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I scanned through the links the links @KentFishFanUK included.  The shrimp one has me more intrigued with 3 little characters - B12.  It seems one of their strains could produce this critical, and not easily created, compound.  If this bacteria is producing and releasing this into the water, I could absolutely see it transforming the microbial community.  That said, I, like @Biotope Biologist, wonder if these bacteria are already present in established aquaria, given their environmental prevalence. 

The other thing I took from the sprimp study is that they were studying saltwater prawns.  Plus the bacteria looks like it was taken from sediment cores as well as water column.  Perhaps to get anoxic samples where these bacteria are found?

Honestly, a priori I wouldn't expect this to make a difference.  That said, what we are talking about here is the ecology of microbial community composition.  There just well isn't established theory for that.  I mean, we are still figuring out what microbes are out there, much less how they interact and what controls differing community composition.  We still can't predict with any significant certainty what species will become invasive or alter community composition when introduced on a macro scale in many cases.  I think someone would be over playing their hand if they claimed they could do so for microbial communities. 

This is all to say, I think you and your friend should go for it!  I for one would be seriously curious how it pans out.  For a start I'd be interested in what you would use as your response variables, but that's starting to get into detail here.  You should do this, whatever comes out of it will be interesting!

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On 6/9/2022 at 10:02 PM, KentFishFanUK said:

"Interesting you do have me down a rabbit hole here" - yay my plan worked haha. 

Thanks! I really appreciate you taking a look, great to get a scientific opinion! 

When you say it works best at <1% dissolved oxygen, what's a normal % in our aquarium? I'm not sure if it's like our aquariums (assuming they are well oxygenated) are at 100% or what the normal range is (I did try googling but I can only find explanations talking about PPM of d.o.) so not sure if there would be areas in that range within our aquariums or if that's unrealistic without a plenum or something. 

 TIA!

 


Hello, rabbit.

Here’s a link that might help on the dissolved oxygen info.  This info is based on game fish primarily, but some of the same variants apply to aquarium fish.  The shiners that @Fish Folkadores like lots of dissolved oxygen which makes sense when you know their natural habitat.  It’s what they’ve evolved to need.  Deeper, still water fish will tend to be more tolerant of lower dissolved oxygen.  Many adapt to other ways of getting their oxygen.  Bettas, gouramis, and other anabantid fish breathe air, even cories (primarily bottom fish) will grab a gulp of air intermittently.  Any fish seen gasping at the surface need more DO immediately or death is eminent.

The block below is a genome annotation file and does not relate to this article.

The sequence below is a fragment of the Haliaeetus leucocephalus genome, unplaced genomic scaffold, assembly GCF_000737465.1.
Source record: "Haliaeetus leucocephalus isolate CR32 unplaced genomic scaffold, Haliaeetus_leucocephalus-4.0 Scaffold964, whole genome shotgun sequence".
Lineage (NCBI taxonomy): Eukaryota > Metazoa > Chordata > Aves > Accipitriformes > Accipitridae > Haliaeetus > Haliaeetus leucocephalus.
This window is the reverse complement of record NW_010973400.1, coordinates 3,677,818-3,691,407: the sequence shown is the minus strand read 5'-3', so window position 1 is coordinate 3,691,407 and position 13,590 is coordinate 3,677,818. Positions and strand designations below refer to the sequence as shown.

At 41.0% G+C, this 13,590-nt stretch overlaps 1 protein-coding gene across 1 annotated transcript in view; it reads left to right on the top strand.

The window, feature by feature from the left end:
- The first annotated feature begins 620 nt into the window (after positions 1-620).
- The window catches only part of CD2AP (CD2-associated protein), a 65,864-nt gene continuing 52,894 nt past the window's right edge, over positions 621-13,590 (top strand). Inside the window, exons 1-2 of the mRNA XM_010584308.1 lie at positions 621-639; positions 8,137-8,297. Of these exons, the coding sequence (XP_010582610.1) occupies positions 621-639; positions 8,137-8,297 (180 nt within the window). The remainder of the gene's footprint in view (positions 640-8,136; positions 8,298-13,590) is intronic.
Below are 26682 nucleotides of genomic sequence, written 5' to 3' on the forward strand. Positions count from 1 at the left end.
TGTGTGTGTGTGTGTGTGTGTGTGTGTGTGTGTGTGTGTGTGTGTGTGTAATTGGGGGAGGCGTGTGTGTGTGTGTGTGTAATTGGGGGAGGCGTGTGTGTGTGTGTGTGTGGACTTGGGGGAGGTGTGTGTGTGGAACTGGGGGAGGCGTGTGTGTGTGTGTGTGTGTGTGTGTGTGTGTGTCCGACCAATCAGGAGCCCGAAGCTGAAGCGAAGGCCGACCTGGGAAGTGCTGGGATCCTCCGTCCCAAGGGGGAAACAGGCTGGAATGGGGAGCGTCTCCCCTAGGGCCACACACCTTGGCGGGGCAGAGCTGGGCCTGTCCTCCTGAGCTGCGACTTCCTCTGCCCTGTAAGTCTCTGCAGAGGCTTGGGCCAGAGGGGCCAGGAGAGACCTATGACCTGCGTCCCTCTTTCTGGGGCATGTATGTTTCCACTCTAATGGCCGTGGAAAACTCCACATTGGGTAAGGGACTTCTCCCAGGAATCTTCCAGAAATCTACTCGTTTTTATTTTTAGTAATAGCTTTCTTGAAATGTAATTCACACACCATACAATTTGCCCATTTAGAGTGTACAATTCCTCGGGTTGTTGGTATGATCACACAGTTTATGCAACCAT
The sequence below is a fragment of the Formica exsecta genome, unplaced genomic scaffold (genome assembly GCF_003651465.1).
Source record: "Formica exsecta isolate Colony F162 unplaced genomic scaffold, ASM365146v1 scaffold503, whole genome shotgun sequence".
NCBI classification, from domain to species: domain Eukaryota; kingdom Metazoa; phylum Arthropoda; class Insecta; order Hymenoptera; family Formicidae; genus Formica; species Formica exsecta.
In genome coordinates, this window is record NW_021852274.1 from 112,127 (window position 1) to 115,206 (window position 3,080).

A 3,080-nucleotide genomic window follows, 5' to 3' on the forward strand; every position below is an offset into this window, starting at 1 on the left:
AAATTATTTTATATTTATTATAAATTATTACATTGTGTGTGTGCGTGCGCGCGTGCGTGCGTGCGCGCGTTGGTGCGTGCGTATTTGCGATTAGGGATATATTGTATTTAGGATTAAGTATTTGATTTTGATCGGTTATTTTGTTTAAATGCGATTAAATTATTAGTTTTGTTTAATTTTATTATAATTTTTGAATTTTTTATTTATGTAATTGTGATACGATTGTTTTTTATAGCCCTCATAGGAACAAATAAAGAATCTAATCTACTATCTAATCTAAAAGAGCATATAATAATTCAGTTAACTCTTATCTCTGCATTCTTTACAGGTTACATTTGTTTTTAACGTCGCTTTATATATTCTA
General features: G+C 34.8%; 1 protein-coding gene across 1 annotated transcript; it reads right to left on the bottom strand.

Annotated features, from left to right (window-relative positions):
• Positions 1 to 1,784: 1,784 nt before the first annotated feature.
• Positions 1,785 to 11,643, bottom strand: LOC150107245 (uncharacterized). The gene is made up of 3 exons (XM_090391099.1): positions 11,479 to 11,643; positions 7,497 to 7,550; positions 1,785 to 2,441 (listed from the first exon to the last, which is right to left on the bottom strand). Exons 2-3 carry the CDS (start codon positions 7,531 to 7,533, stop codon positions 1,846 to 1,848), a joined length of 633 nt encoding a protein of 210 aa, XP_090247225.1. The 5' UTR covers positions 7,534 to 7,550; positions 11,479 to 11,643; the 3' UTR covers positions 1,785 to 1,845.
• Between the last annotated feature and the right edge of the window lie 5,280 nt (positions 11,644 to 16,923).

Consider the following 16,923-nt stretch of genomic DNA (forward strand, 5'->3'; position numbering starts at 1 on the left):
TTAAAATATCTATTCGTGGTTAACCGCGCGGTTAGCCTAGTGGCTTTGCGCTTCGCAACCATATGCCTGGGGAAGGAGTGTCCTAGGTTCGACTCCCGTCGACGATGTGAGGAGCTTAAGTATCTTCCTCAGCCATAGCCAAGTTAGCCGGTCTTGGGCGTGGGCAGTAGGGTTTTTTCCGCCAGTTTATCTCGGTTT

There are a couple ways of talking about dissolved oxygen (DO).  How many mg/L (same as ppm - parts per million) or by percentage.  It can range from 0 ppm to 18 ppm at max, but 18 ppm is far above what most tanks will have.  Typical range in most streams is going to be 5-9 ppm or so, with faster streams at the higher end, but almost never above 10 ppm.  There are many factors that can affect it.  For example: temperature - heat decreases DO; dissolved organics (ammonia, nitrites, nitrates, as well as others that we don’t measure) - higher levels decrease DO; salinity levels - higher salt levels decrease DO; surface agitation - more increases DO; altitude - higher will decrease DO; deeper water - decreases DO and stagnant layers can prevent DO from getting into the deeper parts of any body of water including a tank.

This is why a frequent recommendation for any sick fish is to add an air stone and do a water change.  This is aimed at removing dissolved organics that suppress DO, and increases surface agitation, plus reduces layering so the DO can get down to a sick fish that’s laying on the bottom.  Another reason why putting fish in breeder boxes or nets can help when they are sick - it keeps them closer to the surface and in better DO levels (plus makes it easier to keep an eye on them).  Best is to also add an airstone and water circulation directly into the breeder box itself.

Percentage of DO can get a bit tricker since since temperature, altitude, salinity, etc, all affect the potential amount of dissolved oxygen so the percent is based on how much is possible in those particular conditions, not just how much is present.  18 ppm is absolute max percentage achievable in pristine, pure water with no organics present, no salt, ideal low temps, extreme agitation, sea level, etc, etc.  So percent of saturation would be considered well above 100% at 18 ppm because that’s far higher than any normal saturation levels ever achieve.  So normal percent goal in tanks would be at least 70-75% in a planted tank, going only slightly lower when the lights are out.  Most tanks will be in the 5-8 ppm range which would be at least 65-100% saturation since 8 ppm is about max saturation for most tanks.  More is nearly always better, but there is such a thing as too much.  Excess DO ppm can actually burn gills and cause gas bubbles in the blood, but it’s very hard to get to excess levels in an aquarium.

Since percent saturation is trickier and so variable, most talk about and measure DO in ppm.  Test kits and meters are in ppm.